The distance or angle by which one objector surface clears another.
climb milling -
A method of milling in which the work table moves in the same direction as the direction of rotation of the milling center.
Sometimes called down cutting or down milling.
cold-rolled steel -
Steel that has been rolled to accurate size and smooth finish when made. In contrast, hot-rolled steel may have a rough, pitted
surface and slag inclusion.
A precision work holding chuck which centers finished round stock automatically when tightened. Specialized collets are
also a-, available in shapes for other than round stock.
compound (rest) -
The part of a lathe set on the carriage that carries the tool post and holder. It is designed to swing in any direction and to
provide feed for turning short angles or tapers.
A common term given to the numerous cutting fluids or compounds used with cutting tools to increase the tool life and to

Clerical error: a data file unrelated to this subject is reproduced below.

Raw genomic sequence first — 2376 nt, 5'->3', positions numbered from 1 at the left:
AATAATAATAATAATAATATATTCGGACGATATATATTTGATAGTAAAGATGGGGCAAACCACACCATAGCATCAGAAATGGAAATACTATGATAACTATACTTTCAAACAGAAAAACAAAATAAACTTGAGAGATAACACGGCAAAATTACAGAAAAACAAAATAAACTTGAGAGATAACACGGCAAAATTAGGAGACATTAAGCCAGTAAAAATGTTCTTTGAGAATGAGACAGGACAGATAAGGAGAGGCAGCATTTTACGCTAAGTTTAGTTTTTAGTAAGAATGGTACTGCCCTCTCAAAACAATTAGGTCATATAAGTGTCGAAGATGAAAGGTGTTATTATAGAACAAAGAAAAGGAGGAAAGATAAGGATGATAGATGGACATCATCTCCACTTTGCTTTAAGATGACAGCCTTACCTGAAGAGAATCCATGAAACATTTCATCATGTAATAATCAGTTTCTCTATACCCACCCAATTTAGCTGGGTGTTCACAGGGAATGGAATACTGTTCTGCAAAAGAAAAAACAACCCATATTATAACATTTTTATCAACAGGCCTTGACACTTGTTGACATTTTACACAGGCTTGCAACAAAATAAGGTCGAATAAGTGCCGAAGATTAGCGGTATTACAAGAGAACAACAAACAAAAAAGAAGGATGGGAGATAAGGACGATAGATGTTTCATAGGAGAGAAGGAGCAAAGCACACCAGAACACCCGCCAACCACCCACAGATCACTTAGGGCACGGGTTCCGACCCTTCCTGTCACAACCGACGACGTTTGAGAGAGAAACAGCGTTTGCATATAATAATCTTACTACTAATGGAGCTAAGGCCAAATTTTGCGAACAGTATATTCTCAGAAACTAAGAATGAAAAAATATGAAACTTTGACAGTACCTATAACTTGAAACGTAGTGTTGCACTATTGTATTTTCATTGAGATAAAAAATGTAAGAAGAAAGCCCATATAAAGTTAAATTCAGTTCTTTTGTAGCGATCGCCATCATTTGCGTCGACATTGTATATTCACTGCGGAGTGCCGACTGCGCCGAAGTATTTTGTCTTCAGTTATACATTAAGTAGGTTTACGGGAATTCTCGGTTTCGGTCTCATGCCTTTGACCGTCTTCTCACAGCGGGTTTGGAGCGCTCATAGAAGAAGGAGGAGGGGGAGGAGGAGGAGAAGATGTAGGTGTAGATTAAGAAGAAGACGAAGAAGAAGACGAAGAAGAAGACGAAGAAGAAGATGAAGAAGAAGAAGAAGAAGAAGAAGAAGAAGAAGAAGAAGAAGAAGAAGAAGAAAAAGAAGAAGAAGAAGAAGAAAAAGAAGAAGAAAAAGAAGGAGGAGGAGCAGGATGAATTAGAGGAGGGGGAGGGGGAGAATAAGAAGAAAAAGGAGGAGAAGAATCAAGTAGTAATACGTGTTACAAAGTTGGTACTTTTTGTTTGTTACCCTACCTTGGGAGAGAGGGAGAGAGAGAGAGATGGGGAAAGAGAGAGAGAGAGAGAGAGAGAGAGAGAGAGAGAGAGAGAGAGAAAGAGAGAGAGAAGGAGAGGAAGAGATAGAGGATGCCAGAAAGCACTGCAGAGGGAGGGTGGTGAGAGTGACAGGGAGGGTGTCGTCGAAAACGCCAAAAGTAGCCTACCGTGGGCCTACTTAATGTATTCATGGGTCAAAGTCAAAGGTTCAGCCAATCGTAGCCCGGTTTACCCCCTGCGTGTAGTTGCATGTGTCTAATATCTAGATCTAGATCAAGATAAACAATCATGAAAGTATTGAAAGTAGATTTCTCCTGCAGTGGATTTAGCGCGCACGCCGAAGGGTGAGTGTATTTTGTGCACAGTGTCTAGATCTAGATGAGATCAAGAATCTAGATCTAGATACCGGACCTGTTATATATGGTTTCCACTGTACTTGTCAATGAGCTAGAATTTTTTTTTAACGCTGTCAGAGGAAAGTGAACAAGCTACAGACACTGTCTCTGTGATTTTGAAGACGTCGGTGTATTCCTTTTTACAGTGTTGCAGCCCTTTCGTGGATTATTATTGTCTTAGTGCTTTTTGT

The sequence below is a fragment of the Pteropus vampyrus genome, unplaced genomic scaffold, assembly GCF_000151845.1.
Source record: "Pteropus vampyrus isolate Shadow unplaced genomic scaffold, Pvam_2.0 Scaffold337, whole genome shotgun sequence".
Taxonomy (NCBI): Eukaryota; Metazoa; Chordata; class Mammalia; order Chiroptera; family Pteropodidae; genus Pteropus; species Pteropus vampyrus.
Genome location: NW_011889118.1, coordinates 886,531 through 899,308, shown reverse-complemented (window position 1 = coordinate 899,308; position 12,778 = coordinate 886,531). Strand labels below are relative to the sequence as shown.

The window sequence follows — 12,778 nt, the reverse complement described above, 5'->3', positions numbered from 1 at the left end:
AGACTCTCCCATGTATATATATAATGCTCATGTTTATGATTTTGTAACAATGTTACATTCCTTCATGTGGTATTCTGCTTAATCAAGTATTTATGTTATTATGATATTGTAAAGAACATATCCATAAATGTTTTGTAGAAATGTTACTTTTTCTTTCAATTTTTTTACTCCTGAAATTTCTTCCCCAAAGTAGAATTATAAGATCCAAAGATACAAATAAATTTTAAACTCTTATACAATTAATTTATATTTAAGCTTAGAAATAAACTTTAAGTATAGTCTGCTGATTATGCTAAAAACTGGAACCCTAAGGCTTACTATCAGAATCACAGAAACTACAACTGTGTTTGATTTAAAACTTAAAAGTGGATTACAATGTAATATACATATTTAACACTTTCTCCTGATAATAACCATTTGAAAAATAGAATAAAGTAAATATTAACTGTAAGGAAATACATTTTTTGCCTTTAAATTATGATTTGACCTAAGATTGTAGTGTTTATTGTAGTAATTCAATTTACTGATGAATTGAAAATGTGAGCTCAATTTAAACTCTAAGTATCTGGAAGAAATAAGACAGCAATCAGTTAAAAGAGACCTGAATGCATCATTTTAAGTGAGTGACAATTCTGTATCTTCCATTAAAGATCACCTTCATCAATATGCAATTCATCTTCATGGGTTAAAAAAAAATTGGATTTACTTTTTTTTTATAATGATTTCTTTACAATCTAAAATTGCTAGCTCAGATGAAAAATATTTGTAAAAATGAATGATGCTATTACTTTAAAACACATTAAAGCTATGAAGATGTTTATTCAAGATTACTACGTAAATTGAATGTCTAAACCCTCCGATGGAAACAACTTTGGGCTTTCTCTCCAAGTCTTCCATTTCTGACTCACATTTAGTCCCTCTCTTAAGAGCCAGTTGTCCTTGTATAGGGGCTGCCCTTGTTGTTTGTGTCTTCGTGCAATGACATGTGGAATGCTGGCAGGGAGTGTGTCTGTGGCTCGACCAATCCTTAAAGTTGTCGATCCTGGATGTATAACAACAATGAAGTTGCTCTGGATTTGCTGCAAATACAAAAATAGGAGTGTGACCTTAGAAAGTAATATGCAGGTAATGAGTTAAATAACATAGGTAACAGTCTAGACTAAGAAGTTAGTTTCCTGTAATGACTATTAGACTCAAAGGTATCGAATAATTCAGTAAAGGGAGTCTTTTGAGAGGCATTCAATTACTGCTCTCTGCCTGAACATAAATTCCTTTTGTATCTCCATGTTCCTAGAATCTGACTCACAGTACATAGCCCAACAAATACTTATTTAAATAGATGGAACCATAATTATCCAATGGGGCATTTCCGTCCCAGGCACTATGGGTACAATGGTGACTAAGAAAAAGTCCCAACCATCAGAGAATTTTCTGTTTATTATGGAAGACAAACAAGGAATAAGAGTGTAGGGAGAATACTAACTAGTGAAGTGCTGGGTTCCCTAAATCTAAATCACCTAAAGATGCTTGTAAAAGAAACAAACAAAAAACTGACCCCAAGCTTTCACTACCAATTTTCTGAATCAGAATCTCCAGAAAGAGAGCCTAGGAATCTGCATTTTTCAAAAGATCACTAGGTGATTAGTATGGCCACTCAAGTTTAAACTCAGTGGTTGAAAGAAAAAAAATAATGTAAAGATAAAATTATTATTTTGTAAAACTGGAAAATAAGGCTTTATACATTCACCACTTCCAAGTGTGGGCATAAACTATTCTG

improve surface finish on the material.
To enlarge the top part of a hole to a specific size, as for the head of a socket-head or cap screw. Also, the tool that is used.
To enlarge the top part of a hole at an angle for a flat-head screw. Also, the tool that is used.
cross feed -
The feed that operates across the axis of the workpiece or at right angles to the main or principal feed on a machine.
cutting fluid -
A liquid used to cool and lubricate the cutting to improve the work surface finish.
cutting speed -
The surface speed of the workpiece in a lathe or a rotating cutter, commonly expressed in feet per minute (FPM) and
converted to revolutions per minute (RPM) for proper setting on the machine.
cutting tool -
A hardened piece of metal (tool steel) that is machined and ground so that it has the shape and cutting edges appropriate for
the operation for which it is to be used.
dead center -
See center, dead.